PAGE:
“Of course it’s easy for you, you don’t do anything. You just sit around feeling sorry for yourself and I do everything for you,” she shrieked, and I have to say that is the most articulate I’ve ever heard her. She didn’t stop to talk about it though. She stomped out and I don’t know when she’ll be back, I just have to stare at the door and wait. But it’s easy, that’s what I was trying to explain to her, this is all very easy, simplified. We both know what we have to do. Back in my day, when the world was whole, problems were complicated, and I was just trying to explain that to her,
“You can’t even imagine how difficult it was,” I explained, “some days the twat in the desk opposite would actually make me want to throw up with disgust, he was such a creep. Listening to his rasping breath, smelling his farts every single day. Awful.”
But she didn’t listen. she thinks she’s got it tough. She thinks that she battles with terrible uncertainy, but the fact is that we know how we will die, we know we’re dying already. We know that it doesn’t really matter if we don’t get up tomorrow. Who will care? Nobody. No boss calling on the phone. No mother whining that we don’t take responsibility for anything.
And there’s no pressure now. When I was young the pressure was unbelievable, the constant feeling that no matter what I did, it was never enough. I would often cry. Sitting in the bath, the water gone cold, my desperation washing away down the plughole. Picking at a mole on my thigh and thinking about all the ways I was a failure: I wasn’t on TV, I didn’t have my own company, I didn’t have a boyfriend, and my TV had black casing, even though all the other furniture was pink. I would whisper to myself, “at least I’ve got my health at least I’ve got my health,” over and over. God I felt so ugly.
And when I try to explain this to Kaylida, the desperation, the sadness, she laughs in my face. I found her a few of my old self-help books, so that she could understand that it wasn’t shallow, that I wasn’t really crying about material things, but about the empty gaping hole left by my bitch queen mother, and then she laughed even more at me. I don’t think she really has the intelligence to understand it. Education hasn’t exactly been a priority during her childhood. And there have been a number of reports about the mental subnormality of her generation due to the water and toxins, and the atomic gasses. Still, she’s my little honey, and I love her for all her faults.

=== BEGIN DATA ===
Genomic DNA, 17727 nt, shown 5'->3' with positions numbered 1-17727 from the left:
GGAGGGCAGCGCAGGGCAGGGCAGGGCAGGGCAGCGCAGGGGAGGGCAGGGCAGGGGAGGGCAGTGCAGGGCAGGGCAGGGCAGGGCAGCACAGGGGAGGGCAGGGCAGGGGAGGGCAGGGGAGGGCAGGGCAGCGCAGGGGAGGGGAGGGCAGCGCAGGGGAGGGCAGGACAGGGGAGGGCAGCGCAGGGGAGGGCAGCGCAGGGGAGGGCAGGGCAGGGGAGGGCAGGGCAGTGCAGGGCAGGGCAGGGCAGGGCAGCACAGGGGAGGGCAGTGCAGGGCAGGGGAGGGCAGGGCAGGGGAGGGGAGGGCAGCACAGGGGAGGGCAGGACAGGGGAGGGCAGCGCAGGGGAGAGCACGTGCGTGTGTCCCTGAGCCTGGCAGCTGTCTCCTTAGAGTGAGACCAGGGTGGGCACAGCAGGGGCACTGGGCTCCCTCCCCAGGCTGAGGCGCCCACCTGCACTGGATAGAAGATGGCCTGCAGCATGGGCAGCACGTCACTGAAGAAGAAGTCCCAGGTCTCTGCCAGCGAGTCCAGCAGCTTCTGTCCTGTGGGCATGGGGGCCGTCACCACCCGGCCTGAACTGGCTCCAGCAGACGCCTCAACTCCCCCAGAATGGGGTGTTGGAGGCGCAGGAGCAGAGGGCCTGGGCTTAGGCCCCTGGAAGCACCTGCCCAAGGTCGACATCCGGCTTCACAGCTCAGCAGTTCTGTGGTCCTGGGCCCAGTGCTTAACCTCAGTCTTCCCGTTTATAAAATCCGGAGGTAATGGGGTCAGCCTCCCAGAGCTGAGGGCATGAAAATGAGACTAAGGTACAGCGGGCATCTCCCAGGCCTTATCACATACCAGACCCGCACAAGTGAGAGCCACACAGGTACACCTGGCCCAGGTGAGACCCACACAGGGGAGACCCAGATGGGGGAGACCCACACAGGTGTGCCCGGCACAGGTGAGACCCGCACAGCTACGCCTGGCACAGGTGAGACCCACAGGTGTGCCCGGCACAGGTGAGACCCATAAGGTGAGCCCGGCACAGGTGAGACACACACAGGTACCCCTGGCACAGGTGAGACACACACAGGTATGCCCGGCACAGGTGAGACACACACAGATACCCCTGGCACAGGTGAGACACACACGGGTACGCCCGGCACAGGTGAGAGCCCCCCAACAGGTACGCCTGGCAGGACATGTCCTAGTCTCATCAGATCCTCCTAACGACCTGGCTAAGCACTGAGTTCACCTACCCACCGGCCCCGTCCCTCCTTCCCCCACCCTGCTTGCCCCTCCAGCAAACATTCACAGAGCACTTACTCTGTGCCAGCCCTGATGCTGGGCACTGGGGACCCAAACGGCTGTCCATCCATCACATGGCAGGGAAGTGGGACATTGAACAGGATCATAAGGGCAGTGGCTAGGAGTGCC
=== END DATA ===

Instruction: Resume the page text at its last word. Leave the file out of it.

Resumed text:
Kaylida came back from scavenging. She was extremely proud, carrying a bag full of tins that she had found in someone’s basement. The tins were baked beans and I hate baked beans. I tried to hide the disappointment on my face, but I’m no good at acting. I’ve never been able to hide my feelings. Anyway, I think it’s important to be honest. It’s not my fault that I hate baked beans, I always associate them with mum and her inability to cook because she was too selfish, too caught up in her own little world. So all the excitement fell off Kaylida’s face, and I was left feeling guilty, which is the last thing I needed.
The baked beans were foul and I could taste the contamination seeping out through the lining of my stomach. I started farting, sharp pains darting out in all directions from my stomach. Kaylida sat and glared at me as I started crying. I don’t know how she can be so heartless. The toxins don’t affect her like they do me, she grew up with the radiation and her body is practically immune to it. I keep saying to her that she should be thankful, it isn’t her generation that is dying of all the cancer, it is mine. We don’t have the same strength. I blame yoga and detox diets. I spent six years trying to get my body toxin free, make myself healthy and pure. I didn’t smoke or drink, I meditated for hours on end. It was the worst time of my life. Always in denial, always suffering. Kaylida doesn’t know what that is like at all. She thinks that she is suffering because she goes without, but the fact is that she isn’t denying herself, she takes every scrap she can find. Every bit of food, whether it is mouldy or glowing in the dark. She will eat seven-legged, two-headed bugs if she finds them trying to lay eggs in her pyjamas. However, I spent all those years, surrounded by sushi bars and curry houses, while I ate water cress and celery. With no exaggeration, I can say that I would kill for curry and chips right now.
I must have been crying twenty minutes before Kaylida crawled over to give me a hug. Kids are so selfish nowadays. I remember scoffing at my own mother when she used to say that, but now it is actually true. I try and explain again,
“It isn’t better to have loved and lost Kaylida, it is utter Hell. It’s so much better to be like you, to have never known anything but hopelessness and degradation, it’s just easier.” But I still don’t think she understands.